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Conversations at the Edge (CATE) Resource Guides


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This page contains links to articles, interviews, and videos that can be incorporated into your syllabus in preparation for an event or afterward for post-event discussion and research. Go to for detailed event information.

Lizzie Borden: Regrouping
Thursday, March 28, 6:00 p.m. CT

Gene Siskel Film Center, 164 N. State St.

Lizzie Borden: Born in Flames
Thursday, March 28, 8:30 p.m. CT

Gene Siskel Film Center, 164 N. State St.

Lizzie Borden: Working Girls
Friday, March 29, 6:00 p.m. CT

Gene Siskel Film Center, 164 N. State St.

Please note that All CATE events will have real-time captioning (CART). Hearing loops, wheelchair seating, and companion seating are also available at the Gene Siskel Film Center. For other accessibility requests, please visit or write


Regrouping, Lizzie Borden’s daring first feature, is a shapeshifting portrait of a women’s collective and the slippery relationship between a filmmaker and her subjects. When the collective breaks down, the film similarly fragments, with the introduction of fictional characters, disjunctive sounds and images, and multi-textual observations by artists outside the group, including Joan Jonas, Barbara Kruger, Nancy Holt, and Kathryn Bigelow, resulting in a rich and complicated depiction of 1970s feminism. The collective protested Borden’s final cut after Regrouping’s 1976 premiere and Borden shelved the film for many years. Now, with the participants’ permission, it is circulating once more.

Born in Flames, Borden’s legendary second feature, is a thrillingly provocative tale of female rebellion set in America 10 years after a social democratic cultural revolution. When Adelaide Norris (Jean Satterfield), the Black radical founder of the Woman’s Army, is mysteriously killed, a diverse group of women—Black, white, queer, hetero, working class, and elite—build a coalition to topple the patriarchy once and for all. Radical in both style and politics, Borden’s film brings together documentary footage, incendiary news reports, and violent action sequences to underscore the urgency of intersectional feminism in the face of oppression.

In Working Girls, Borden’s groundbreaking third feature, the director looks at gender, race, and labor relations in a Manhattan brothel. Inspired by the experiences of sex workers Borden met while making Born in Flames, Working Girls follows the rhythms of a day-in-the life of Molly (Louise Smith), an artist who turns to sex work to fund her photography practice (images provided by the artist Nan Goldin). Molly and her colleagues greet clients in the brothel’s pastel-hued reception, change sheets, answer the phone, and log their earnings in a ledger overseen by their overpaid boss, paralleling women’s labor of all kinds—from domestic to the office.

Lizzie Borden’s appearances are presented in partnership with the Gene Siskel Film Center; the University of Illinois Chicago’s (UIC) College of Architecture, Design, and the Arts; and UIC’s Department of Gender and Women’s Studies 


Lizzie Borden is a writer, director, editor, and script consultant. Her 1983 film Born in Flames, named one of “The 50 Most Important Independent Films” by Filmmaker Magazine, has been shown at countless festivals and theaters around the world. It has been taught and written about extensively since its 1983 premiere at the Berlin Film Festival. In 2016, when the film was restored by Anthology Film Archives, New Yorker critic Richard Brody called it “a feminist masterpiece.” Borden also wrote, directed, and produced the controversial independent fiction film Working Girls, which premiered at the Cannes Film Festival in the Directors’ Fortnight, won a US Dramatic Special Jury Recognition at the Sundance Film Festival, and was restored by the Criterion Collection in 2021. Borden’s long-unseen 1976 film Regrouping was restored by Anthology Film Archives in 2023.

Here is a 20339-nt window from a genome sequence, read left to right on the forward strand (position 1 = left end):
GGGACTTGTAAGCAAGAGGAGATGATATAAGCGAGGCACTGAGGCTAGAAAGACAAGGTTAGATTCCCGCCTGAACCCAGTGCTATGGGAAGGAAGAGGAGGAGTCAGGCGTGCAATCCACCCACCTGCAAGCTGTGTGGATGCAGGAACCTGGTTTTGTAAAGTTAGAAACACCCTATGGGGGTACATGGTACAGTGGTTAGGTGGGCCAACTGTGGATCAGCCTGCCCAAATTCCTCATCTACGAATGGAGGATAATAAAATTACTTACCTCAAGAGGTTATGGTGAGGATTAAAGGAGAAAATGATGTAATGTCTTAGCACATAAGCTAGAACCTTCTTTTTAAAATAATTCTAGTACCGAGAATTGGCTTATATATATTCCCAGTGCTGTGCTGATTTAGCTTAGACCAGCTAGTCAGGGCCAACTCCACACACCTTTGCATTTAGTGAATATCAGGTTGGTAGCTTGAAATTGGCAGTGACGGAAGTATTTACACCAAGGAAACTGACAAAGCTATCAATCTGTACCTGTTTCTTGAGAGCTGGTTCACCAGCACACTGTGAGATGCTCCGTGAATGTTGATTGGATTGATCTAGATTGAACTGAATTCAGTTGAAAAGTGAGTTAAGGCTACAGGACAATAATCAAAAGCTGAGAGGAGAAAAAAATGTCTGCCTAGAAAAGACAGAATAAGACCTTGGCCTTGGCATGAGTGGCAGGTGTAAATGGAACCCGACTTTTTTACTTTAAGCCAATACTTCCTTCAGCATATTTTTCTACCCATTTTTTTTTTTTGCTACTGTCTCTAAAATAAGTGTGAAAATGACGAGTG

Lizzie Borden [Interview]
Sussler, Betsy | Bomb Magazine | October 1, 1983

Interview with Lizzie Borden [Interview]
MacDonald, Scott; Borden, Lizzie | Feminist Studies, vol.15 (2) | p.327-345 | 1989
*This is a library resource that requires ARTIC login

Lizzie Borden [Interview]
MacDonald, Scott | A Critical Cinema: Interviews With Independent Filmmakers, vol. 1 | 1988
*This is a library resource that requires ARTIC login

In Queer Time: Lizzie Borden in Conversation [Interview]
McGrath, Callum | Queensland Art Gallery and Gallery of Modern Art | August 8, 2022


Regrouping [Article]
Anderson, Melissa | 4 Columns | May 20, 2022

Fracture and Assembly: On Lizzie Borden’s “Regrouping” [Article]
Nelson, Laura | LA Review of Books | January 26, 2023

“What I Had Wanted All Along”: Dora Budor on Lizzie Borden’s “Regrouping” [Article]
Budor, Dora | Text Zer Kunst, (127) | September 2022

Working Girls: Have You Ever Heard of Surplus Value? [Article]
Mayer, So | Criterion Essays | July 13, 2021

The Political Science Fiction of “Born in Flames” [Article]
Brody, Richard | New Yorker | February 19, 2016

Domestic Unrest: Social Reproduction and the Temporalities of Struggle in Lizzie Borden's Born in Flames [Article]
Capper, Beth | Third Text, vol. 31 (1) | p.97-116 | 2017

Negotiating the Feminist Group: Lizzie Borden’s Regrouping [Article]
Evans-Hill, Lily | Moving Image Review & Art Journal, vol.11 (2) | p.213-229 | 2022
*This is a library resource that requires ARTIC login


Let's Talk About Sex [Chapter]
Borden, Lizzie | Film Fatales: Independent Women Directors | 1997
*This is a library resource that requires ARTIC login

Whorephobia: Strippers on Art, Work, and Life [Book]
Borden, Lizzie | Seven Stories Press | 2022



Conversations at the Edge Lecture Recordings
Conversation at the Edge video recordings (2016–present.) Available with SAIC login credentials.